Nasdaq OMX Europe, the exchange backed multilateral trading facility (MTF), has said it will not pass on to clients the onward routing charge imposed by the London Stock Exchange (LSE).
The LSE announced a revised pricing structure yesterday, which included a one-basis-point charge for orders routed to it via other displayed markets. In addition, MTF routed orders will not qualify for the value-based discounts that apply to brokers’ orders from other sources.
Nasdaq OMX Europe is the only MTF with onward routing at present, having teamed up with Citi to provide the service on its behalf. The charge for routing orders to the LSE is 0.25bps.
“We are not passing on the LSE charge to our members,” confirmed a Nasdaq OMX Europe spokesman. “The 0.25bps all-inclusive pricing promotion is on as planned as we will continue to offer fast and cost-efficient trading in European blue chips.”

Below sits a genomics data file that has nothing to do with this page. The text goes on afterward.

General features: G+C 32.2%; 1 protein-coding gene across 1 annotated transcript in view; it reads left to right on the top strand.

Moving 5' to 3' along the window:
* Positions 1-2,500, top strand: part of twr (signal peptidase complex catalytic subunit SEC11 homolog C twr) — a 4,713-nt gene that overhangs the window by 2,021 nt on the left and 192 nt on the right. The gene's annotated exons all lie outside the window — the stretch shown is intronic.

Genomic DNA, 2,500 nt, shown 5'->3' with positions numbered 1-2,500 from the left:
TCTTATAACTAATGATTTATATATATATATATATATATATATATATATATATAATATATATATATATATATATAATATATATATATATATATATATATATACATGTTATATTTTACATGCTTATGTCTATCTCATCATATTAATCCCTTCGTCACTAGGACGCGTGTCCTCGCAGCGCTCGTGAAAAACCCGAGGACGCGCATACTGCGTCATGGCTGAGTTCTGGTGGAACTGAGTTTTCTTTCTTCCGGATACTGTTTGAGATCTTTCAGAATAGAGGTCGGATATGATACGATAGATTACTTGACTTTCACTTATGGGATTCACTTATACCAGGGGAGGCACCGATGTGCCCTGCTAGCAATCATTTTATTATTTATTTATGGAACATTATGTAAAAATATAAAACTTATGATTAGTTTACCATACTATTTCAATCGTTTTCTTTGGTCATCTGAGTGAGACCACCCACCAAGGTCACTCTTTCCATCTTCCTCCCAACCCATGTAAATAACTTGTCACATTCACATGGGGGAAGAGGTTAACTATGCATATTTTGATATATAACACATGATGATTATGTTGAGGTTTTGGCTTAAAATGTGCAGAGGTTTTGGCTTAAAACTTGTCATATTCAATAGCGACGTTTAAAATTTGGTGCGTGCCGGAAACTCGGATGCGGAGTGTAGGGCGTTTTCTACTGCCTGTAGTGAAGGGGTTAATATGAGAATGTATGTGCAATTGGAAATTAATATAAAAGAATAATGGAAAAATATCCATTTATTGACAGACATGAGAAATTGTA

As a result, trading on the LSE will be cheaper through Nasdaq OMX Europe rather than directly on the exchange itself. "The least expensive way to trade aggressively on the LSE – i.e. for removing liquidity – is via Nasdaq OMX Europe during our current price promotion,” Todd Golub, head of markets development, Nasdaq OMX Europe, told theTRADEnews.com.
The cheapest charge for an aggressive execution on the LSE is 0.45 basis points, but a firm would need to be trading more than £30 billion a month on the exchange to qualify for this. Those trading £7.5 billion or less on the LSE pay 0.75 basis points for an aggressive execution.
The LSE has denied that the tariff is anti-competitive. “It is fair and right to distinguish between client business and our competitors,” LSE spokesperson John Wallace told theTRADEnews.com, when the plans were first revealed. “Nasdaq OMX Europe remains free to compete with us in equity trading, as others are doing.”